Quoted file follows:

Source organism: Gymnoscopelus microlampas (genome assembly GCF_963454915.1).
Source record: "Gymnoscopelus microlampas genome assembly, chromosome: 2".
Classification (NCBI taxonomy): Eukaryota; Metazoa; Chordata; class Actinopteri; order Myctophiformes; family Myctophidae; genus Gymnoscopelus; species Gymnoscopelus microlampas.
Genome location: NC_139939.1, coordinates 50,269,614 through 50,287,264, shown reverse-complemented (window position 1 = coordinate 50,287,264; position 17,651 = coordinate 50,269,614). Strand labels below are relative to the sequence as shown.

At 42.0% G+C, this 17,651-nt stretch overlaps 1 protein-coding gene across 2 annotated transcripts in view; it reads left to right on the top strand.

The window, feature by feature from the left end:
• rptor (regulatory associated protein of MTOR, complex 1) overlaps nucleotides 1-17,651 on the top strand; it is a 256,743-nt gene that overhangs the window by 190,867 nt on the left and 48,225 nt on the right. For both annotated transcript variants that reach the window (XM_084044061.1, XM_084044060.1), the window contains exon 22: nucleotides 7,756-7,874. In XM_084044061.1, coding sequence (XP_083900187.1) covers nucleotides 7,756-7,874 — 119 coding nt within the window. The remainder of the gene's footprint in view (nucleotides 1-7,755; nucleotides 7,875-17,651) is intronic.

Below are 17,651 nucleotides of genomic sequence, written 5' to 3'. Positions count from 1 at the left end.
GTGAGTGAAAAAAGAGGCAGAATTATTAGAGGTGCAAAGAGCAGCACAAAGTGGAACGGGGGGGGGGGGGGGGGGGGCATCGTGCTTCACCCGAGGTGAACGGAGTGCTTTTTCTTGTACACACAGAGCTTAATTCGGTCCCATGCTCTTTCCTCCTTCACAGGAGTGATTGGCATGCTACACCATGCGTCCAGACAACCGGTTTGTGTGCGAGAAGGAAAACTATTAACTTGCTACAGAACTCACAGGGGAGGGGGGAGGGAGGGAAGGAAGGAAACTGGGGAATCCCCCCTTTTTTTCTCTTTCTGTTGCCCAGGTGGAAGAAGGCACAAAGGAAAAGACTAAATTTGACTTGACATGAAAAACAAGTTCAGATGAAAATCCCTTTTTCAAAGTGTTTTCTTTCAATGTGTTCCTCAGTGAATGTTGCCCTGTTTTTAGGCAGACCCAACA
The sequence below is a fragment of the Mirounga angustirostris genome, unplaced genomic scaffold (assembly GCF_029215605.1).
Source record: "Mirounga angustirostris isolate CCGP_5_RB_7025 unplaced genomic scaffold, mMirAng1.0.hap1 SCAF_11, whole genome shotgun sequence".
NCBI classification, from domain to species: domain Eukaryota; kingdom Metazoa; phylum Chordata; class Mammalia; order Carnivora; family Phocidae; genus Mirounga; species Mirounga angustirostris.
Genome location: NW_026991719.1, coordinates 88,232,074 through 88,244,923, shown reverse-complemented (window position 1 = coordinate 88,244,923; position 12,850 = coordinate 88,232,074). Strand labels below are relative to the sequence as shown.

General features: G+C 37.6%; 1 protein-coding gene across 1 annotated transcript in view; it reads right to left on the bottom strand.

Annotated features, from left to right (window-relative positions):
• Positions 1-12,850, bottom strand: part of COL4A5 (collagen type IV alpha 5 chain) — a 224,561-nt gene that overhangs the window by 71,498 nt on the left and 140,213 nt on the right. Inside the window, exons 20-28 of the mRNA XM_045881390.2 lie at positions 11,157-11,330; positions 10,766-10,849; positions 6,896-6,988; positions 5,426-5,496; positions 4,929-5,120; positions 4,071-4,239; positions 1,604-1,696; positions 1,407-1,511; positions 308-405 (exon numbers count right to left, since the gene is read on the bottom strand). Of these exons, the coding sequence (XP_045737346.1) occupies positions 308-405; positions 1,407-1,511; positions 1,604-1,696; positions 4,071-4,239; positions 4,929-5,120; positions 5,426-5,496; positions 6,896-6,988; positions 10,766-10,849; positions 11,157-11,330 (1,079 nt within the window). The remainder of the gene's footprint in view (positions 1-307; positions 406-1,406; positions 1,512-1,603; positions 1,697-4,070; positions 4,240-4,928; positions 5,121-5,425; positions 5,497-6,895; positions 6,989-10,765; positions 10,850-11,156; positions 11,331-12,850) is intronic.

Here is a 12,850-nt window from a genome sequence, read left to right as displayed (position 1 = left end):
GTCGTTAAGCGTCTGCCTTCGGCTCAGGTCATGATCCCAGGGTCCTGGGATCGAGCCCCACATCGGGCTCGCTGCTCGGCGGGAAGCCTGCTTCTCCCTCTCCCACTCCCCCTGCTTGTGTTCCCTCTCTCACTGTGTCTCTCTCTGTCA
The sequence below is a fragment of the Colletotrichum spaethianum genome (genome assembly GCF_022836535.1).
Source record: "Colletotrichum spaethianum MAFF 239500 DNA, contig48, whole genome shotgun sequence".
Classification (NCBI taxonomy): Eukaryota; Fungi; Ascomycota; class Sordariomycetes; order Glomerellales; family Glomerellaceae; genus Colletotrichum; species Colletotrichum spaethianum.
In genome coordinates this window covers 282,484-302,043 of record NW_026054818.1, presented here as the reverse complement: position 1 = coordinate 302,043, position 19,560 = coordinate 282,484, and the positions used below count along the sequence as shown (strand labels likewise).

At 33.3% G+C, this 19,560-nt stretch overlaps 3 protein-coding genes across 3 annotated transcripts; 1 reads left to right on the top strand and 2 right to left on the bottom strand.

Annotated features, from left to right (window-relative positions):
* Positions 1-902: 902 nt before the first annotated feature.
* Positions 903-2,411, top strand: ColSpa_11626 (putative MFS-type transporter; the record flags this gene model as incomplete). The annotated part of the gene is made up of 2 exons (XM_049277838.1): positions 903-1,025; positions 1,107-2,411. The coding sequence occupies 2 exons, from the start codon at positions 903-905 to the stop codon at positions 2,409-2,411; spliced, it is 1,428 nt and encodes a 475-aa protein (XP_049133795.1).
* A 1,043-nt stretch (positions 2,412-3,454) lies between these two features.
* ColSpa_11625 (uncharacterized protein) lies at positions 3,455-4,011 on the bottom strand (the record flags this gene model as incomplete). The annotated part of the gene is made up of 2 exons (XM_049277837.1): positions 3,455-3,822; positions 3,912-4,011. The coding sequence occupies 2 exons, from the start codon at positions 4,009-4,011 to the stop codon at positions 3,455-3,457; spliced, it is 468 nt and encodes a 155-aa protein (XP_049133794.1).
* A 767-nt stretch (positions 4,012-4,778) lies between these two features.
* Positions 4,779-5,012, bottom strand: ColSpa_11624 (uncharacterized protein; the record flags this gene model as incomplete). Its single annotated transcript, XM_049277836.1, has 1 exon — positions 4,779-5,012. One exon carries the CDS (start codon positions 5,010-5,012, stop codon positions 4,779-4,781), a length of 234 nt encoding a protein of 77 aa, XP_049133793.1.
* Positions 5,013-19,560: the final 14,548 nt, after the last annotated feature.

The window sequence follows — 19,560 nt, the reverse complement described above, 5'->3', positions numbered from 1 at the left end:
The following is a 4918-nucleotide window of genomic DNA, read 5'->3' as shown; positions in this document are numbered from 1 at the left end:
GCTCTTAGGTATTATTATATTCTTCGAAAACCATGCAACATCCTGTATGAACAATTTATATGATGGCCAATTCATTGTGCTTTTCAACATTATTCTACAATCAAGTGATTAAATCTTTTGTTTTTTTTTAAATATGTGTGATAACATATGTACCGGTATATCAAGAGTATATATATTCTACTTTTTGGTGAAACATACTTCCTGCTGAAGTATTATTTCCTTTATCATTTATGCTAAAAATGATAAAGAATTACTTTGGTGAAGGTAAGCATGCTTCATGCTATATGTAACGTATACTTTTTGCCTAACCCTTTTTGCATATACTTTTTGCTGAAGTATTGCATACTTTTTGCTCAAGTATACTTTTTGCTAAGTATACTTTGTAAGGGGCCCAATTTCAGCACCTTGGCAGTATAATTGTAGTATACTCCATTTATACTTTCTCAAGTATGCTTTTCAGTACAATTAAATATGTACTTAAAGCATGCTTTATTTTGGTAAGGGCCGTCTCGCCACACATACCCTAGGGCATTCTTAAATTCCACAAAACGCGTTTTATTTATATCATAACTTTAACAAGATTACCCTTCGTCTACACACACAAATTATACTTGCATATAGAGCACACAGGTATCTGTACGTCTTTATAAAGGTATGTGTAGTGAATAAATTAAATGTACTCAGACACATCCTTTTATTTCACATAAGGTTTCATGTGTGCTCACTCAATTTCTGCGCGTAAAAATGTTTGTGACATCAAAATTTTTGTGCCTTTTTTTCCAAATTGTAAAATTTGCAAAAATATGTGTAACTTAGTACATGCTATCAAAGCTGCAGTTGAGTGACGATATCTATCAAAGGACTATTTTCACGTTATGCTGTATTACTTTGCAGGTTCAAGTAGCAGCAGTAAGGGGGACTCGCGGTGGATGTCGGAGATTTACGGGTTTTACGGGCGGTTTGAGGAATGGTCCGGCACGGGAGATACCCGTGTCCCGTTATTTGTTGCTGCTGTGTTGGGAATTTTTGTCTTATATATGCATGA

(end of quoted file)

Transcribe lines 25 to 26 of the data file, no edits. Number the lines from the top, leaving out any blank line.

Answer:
* Positions 1-902: 902 nt before the first annotated feature.
* Positions 903-2,411, top strand: ColSpa_11626 (putative MFS-type transporter; the record flags this gene model as incomplete). The annotated part of the gene is made up of 2 exons (XM_049277838.1): positions 903-1,025; positions 1,107-2,411. The coding sequence occupies 2 exons, from the start codon at positions 903-905 to the stop codon at positions 2,409-2,411; spliced, it is 1,428 nt and encodes a 475-aa protein (XP_049133795.1).